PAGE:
As an employer, you have an important role to play in helping Vermont's workforce save for retirement. Research indicates that eight of ten people offered a retirement plan at work will participate. Social Security cannot be expected to cover the financial needs of the growing number of retirees. Ultimately, it will be taxpayers who will bear the responsibility for seniors with insufficient savings.
Nationwide, 70% of businesses with fewer than 25 employees offer no formal retirement plans. Vermont's economy is driven by its small businesses, with 75% of the state's companies reporting nine or fewer employees. These businesses employ 21% of the state's workforce. Employers from the small business sector have the opportunity to make a major impact on the future economy of Vermont by helping ensure their employees have access to a retirement savings plan.
Offering such plans to your employees doesn't have to be expensive, confusing or time-consuming. To help facilitate the increased availability of retirement savings plans for Vermonters on the job, the State Treasurer's Office has grouped a number of resources here to help you.
Who Can You Work With to Select the Right Plan?
Vermonters should always "Ask & Check" to verify the registration (license) status of the individuals and companies offering them investment opportunities before actually investing. This can be done on the web site of the Financial Industry Regulatory Authority (FINRA), a non-governmental regulatory body, using their BrokerCheck system.
Vermont's Department of Financial Regulation regulates the activities of the financial services industry in Vermont. The department's Securities Division is tasked with the regulation of those offering and selling securities to Vermonters. You may call the Securities Division to discuss any questions or concerns you may have. Dial toll-free in Vermont 1 (877) 550-3907 or (802) 828-3420.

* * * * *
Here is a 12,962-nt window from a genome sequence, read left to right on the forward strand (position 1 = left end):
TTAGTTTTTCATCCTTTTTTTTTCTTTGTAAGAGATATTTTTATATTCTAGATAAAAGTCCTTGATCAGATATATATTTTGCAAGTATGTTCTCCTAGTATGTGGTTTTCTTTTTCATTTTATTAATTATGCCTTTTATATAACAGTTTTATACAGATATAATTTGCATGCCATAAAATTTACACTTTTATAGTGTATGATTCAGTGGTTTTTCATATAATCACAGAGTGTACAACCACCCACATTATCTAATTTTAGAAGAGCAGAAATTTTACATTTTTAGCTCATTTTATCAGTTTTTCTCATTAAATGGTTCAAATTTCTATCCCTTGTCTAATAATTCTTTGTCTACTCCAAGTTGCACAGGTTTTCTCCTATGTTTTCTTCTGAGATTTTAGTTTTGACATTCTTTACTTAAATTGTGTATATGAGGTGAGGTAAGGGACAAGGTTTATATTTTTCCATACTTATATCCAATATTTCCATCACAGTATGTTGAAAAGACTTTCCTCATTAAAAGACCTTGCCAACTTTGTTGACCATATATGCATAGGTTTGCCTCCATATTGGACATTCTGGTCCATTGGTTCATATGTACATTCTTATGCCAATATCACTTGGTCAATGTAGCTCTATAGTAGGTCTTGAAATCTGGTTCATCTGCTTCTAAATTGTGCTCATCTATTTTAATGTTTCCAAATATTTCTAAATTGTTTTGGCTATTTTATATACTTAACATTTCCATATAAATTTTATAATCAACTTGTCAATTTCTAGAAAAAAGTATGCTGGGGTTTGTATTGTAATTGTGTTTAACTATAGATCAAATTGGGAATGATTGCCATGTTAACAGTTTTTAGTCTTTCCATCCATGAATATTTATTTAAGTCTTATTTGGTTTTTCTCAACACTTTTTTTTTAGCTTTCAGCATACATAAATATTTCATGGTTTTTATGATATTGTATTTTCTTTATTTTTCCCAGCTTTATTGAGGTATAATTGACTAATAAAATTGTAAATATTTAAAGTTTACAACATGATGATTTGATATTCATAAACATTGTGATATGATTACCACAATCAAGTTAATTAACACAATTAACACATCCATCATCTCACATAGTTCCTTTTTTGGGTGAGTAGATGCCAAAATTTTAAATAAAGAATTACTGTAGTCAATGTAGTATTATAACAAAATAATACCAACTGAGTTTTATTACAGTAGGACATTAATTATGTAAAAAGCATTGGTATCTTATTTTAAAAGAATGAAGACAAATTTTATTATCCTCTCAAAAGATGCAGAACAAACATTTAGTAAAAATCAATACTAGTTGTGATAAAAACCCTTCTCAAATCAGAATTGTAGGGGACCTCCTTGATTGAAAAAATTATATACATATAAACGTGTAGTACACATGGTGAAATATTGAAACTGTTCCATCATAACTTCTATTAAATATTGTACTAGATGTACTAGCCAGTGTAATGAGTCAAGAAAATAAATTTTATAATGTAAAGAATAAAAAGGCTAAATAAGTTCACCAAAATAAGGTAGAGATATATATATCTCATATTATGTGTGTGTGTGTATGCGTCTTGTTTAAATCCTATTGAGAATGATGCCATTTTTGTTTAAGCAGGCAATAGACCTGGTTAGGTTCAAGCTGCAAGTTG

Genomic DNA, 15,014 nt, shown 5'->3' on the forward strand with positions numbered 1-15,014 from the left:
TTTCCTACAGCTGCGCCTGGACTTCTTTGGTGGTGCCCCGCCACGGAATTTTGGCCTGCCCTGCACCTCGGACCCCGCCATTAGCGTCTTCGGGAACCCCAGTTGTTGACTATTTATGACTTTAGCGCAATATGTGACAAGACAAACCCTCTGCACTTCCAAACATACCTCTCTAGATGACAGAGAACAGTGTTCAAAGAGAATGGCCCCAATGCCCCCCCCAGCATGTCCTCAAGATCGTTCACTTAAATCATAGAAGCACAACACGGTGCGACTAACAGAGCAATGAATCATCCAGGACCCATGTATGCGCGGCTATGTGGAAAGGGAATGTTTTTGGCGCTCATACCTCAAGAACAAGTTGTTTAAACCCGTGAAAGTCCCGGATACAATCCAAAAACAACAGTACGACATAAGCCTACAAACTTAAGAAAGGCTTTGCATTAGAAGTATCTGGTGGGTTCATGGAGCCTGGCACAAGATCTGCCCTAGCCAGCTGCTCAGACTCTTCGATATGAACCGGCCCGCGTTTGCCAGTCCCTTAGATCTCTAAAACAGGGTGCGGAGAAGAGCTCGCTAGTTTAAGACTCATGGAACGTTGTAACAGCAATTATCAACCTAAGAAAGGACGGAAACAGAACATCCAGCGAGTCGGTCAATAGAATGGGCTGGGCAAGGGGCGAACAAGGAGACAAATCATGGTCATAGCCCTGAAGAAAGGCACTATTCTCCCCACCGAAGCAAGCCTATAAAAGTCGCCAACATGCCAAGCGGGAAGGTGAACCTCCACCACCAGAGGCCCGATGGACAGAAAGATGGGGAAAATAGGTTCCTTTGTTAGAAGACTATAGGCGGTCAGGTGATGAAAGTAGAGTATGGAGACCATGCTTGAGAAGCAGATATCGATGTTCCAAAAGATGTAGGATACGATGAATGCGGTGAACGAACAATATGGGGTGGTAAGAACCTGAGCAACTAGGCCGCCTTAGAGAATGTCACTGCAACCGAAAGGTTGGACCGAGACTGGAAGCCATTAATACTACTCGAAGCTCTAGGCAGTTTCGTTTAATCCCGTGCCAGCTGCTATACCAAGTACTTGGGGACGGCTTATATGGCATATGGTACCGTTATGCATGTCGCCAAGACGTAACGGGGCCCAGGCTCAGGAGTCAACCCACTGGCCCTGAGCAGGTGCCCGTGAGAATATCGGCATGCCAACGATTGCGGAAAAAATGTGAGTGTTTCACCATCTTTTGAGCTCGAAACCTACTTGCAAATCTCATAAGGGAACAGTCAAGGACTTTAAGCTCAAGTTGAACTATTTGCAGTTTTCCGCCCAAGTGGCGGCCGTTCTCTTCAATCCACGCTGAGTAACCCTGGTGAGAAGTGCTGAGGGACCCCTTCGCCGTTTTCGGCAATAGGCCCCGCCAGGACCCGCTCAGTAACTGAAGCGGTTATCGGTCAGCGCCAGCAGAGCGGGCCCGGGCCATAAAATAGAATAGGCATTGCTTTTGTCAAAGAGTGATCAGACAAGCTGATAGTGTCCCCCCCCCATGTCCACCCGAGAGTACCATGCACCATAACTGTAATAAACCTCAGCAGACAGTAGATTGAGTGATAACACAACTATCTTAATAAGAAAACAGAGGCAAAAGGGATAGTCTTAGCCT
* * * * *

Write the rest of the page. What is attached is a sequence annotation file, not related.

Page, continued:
The Office of the State Treasurer offers these suggestions for evaluating a potential provider of a retirement savings product.
FINRA BrokerCheck is a free online tool to help investors check the professional background of current and former FINRA-registered securities firms and brokers. FINRA, the Financial Industry Regulatory Authority, is the world's leading private-sector provider of financial regulatory services.
Many of the same options to save for retirement on a tax-deferred basis available to employees of larger companies are also available to the self-employed. The IRS details these options for you.
This concise IRS publication includes a two-page chart that quickly summarizes key advantages to seven different retirement plans.
A SIMPLE (Savings Incentive Match Plan for Employees of Small Employers) IRA is available to businesses with 100 or fewer employees and in which each employee has a reasonable expectation of earning at least $5,000 a year. In addition, a business cannot implement a SIMPLE IRA if it currently offers another retirement plan. Administrative costs are low, no annual financial reports must be filed, and you may be eligible for a tax credit.
Simplified Employee Pension plans do not have the start-up and operating costs of a conventional retirement plan and allow for a contribution of up to 25 percent of each employee's pay. SEP contributions are tax deductible and your business pays no taxes on the earnings on the investments.
There are a variety of 401(k) plans you could offer as an employer. This IRS publication reviews the different types of plans and the employer's responsibilities as it relates to the ongoing management of the plan selected.
This link connects you to forms you may need to file with the Internal Revenue Service to set up your retirement plan. The information provided above on different IRA-based plans will list any needed forms.
The State Legislature directed the creation of the committee in the 2014 session. An Interim Study of the Feasibility of Establishing a Public Retirement Plan was due to the General Assembly at the close of the 2015 session. Following a recommendation from the committee that their work be extended for another year, State Legislators approved Act 58, which renewed the committee charge until January 15, 2016.